Overview

This page provides an overview of Google Cloud DNS features and capabilities. To get started using Cloud DNS, see the Quickstart.

Introduction

Google Cloud DNS is a high-performance, resilient, global Domain Name System (DNS) service that publishes your domain names to the global DNS in a cost-effective way.

When to use Cloud DNS

DNS is a hierarchical distributed database that lets you store IP addresses and other data, and look them up by name. Google Cloud DNS lets you publish your zones and records in the DNS without the burden of managing your own DNS servers and software.

General DNS concepts

For a list of general DNS terminology, refer to RFC 7719.

Cloud DNS offers both public and private managed DNS zones. A public zone is visible to the public Internet, while a private zone is visible only from one or more VPC networks that you specify.

Private zones enable you to create split horizon DNS configurations. Use split horizon DNS when you need your VPC to respond to identical DNS queries with different sets of DNS information, based on the source network of the DNS request.

Cloud DNS concepts

The Cloud DNS API is built around projects, managed zones, record sets, and changes to record sets.

Project
A Google Cloud Platform Console project is a container for resources, a domain for access control, and the place where billing is configured and aggregated. Every Cloud DNS resource lives within a project and every Cloud DNS operation must specify the project to work with.
Managed zones
The managed zone holds DNS records for the same DNS name suffix (example.com, for example). A project can have multiple managed zones, but they must each have a unique name. In Cloud DNS, the managed zone is the resource that models a DNS zone. All records in a managed zone are hosted on the same Google-operated name servers. These name servers respond to DNS queries against your managed zone according to how you configure the zone. A project can contain multiple managed zones. Charges accrue for each zone for each day that the managed zone exists. Managed zones support labels, which you can use to help organize your billing. Managing Zones explains how to manage records within the zones.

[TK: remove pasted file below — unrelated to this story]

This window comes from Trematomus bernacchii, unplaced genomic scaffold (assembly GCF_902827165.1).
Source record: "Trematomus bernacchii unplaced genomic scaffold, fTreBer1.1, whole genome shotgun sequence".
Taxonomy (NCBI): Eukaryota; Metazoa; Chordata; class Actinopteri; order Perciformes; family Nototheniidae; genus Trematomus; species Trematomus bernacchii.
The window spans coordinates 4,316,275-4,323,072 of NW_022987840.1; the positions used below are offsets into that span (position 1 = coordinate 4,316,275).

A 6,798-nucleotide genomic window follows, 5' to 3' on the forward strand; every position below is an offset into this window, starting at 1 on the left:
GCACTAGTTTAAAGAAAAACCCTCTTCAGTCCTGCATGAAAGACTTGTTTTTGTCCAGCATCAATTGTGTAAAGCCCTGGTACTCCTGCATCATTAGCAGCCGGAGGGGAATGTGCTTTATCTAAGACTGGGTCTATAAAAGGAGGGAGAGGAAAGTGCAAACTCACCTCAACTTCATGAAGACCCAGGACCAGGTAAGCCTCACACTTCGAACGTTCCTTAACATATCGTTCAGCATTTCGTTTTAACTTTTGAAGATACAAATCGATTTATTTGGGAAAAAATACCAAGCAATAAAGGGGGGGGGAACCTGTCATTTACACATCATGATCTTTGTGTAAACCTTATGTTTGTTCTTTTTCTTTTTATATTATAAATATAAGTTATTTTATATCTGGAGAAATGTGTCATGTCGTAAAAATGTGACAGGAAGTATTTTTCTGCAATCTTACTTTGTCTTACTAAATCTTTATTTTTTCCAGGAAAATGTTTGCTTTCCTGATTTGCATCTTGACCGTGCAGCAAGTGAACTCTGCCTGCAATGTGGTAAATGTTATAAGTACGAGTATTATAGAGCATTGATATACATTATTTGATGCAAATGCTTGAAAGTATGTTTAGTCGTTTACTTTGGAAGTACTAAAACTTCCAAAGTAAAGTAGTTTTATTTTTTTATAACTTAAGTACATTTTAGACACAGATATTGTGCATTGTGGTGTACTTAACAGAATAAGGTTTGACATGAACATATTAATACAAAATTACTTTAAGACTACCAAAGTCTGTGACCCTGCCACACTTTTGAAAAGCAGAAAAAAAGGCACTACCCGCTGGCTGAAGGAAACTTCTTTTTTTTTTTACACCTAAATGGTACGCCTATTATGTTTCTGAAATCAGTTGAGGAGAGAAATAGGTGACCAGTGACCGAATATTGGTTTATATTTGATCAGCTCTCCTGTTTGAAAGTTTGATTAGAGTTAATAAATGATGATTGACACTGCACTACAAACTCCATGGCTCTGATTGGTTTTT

DNSSEC
The Domain Name System Security Extensions (DNSSEC) is a suite of Internet Engineering Task Force (IETF) extensions to DNS which authenticate responses to domain name lookups. DNSSEC does not provide privacy protections for those lookups, but prevents attackers from manipulating or poisoning the responses to DNS requests.
Domains, Subdomains, and Delegation
Most subdomains are just records in the managed zone for the parent domain. Subdomains that are delegated by creating NS (name server) records in their parent domain's zone need to have their own zones as well. Create managed zones for parent domains in Cloud DNS before creating any zones for their delegated subdomains. Do this even if you are hosting the parent domain on another DNS service. If you have several subdomain zones but don't create the parent zone, it can be complicated to create the parent zone if you later decide to move it to Cloud DNS.
Zone operations
Any changes that you make to managed zones in Google Cloud DNS are recorded in the operations collection, which lists managed zone updates (modifying descriptions or DNSSEC state or configuration).
Registrar
A domain name registrar is an organization that manages the reservation of Internet domain names. A registrar must be accredited by a generic top-level domain (gTLD) registry or a country code top-level domain (ccTLD) registry.
Public zones